About Homestead National Monument Of AmericaFour miles northwest of Beatrice on SR 4 following signs, Homestead National Monument of America was one of the first quarter sections of land to be claimed under the Homestead Act of 1862. The act provided a process by which citizens (or intended citizens) could acquire their own homestead. After filing an application, prospective landowners could claim 160 acres (a quarter of a square mile) of surveyed federal land. If the homesteader lived on the land for the next 5 years, built a dwelling and cultivated crops, he could file the necessary paperwork and be granted ownership of the land.
The Homestead Act eventually turned 270 million acres of federal land to private ownership. Authorized by Congress in 1936, Homestead National Monument of America was established to commemorate the lives of the pioneers and the changes in the country brought about by the Homestead Act of 1862.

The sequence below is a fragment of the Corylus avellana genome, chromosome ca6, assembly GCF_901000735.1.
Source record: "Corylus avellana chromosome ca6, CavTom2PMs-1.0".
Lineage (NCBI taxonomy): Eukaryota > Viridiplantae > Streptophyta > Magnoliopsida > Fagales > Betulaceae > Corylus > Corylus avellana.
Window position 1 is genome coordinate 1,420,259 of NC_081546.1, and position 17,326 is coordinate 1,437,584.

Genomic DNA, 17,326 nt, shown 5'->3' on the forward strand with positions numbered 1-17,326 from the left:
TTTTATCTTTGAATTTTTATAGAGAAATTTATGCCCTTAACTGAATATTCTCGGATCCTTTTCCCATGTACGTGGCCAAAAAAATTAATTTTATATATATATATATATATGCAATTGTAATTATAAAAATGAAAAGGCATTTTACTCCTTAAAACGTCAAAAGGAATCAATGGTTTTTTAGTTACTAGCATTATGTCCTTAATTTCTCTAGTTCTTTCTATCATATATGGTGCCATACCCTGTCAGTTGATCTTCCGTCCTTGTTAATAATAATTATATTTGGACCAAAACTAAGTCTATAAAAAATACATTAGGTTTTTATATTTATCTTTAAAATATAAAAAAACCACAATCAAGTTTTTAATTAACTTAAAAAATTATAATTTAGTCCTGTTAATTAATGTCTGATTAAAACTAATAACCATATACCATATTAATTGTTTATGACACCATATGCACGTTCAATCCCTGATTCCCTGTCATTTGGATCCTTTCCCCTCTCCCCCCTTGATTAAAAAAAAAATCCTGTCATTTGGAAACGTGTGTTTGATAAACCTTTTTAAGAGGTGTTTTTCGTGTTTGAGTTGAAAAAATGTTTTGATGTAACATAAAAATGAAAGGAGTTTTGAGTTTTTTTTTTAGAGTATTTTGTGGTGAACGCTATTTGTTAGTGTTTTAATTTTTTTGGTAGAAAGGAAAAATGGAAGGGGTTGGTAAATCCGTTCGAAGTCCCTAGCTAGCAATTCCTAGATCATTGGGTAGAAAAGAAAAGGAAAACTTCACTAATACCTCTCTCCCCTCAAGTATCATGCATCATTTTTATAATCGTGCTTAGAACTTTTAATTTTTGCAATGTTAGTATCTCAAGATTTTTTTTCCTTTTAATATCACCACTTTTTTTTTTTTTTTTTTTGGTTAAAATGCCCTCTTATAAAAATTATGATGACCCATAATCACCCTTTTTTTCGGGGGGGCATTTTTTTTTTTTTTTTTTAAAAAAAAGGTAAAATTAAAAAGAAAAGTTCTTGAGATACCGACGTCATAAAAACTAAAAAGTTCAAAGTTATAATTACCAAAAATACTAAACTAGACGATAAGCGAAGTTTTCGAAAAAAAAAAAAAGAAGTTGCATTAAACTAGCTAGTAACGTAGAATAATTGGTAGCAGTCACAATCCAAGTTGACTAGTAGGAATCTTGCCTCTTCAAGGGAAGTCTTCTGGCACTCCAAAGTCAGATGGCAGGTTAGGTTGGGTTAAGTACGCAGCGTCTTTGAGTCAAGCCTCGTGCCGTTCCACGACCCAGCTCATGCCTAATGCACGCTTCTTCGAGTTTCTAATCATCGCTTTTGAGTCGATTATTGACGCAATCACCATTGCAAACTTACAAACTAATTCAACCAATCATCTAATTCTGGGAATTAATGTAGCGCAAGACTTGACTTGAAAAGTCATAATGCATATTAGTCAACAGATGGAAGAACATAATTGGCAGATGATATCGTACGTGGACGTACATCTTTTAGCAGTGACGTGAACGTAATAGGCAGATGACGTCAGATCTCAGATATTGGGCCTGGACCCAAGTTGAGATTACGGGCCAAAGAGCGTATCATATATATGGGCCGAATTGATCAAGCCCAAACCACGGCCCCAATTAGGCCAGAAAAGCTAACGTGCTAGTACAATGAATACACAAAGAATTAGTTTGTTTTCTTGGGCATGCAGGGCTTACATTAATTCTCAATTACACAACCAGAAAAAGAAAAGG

The Homestead Heritage Center offers an orientation film and a museum that looks at homesteader life and the evolution of the Homestead Act. Nearby is the Palmer-Epard Cabin, an original homesteader's cabin furnished with pioneer artifacts. The Education Center often hosts special programs and temporary exhibits. The Freeman School, a one-room prairie schoolhouse, is a quarter-mile west of the Education Center.
A 2.5-mile, self-guiding trail traverses 100 acres of restored tallgrass prairie. In late summer prairie grasses up to 9 feet high give visitors a sense of the Great Plains as the settlers saw them.
Picnicking, hiking and cross-country skiing are permitted. Allow 1.5 hours minimum. Grounds daily dawn-dusk. Heritage center and buildings open daily 8:30-6, Memorial Day-Labor Day; Mon.-Fri. 8:30-5, Sat.-Sun. 9-5, rest of year. Closed Jan. 1, Thanksgiving and Christmas. Free admission. For more information, phone (402) 223-3514.
Homestead National Monument Of America, NE
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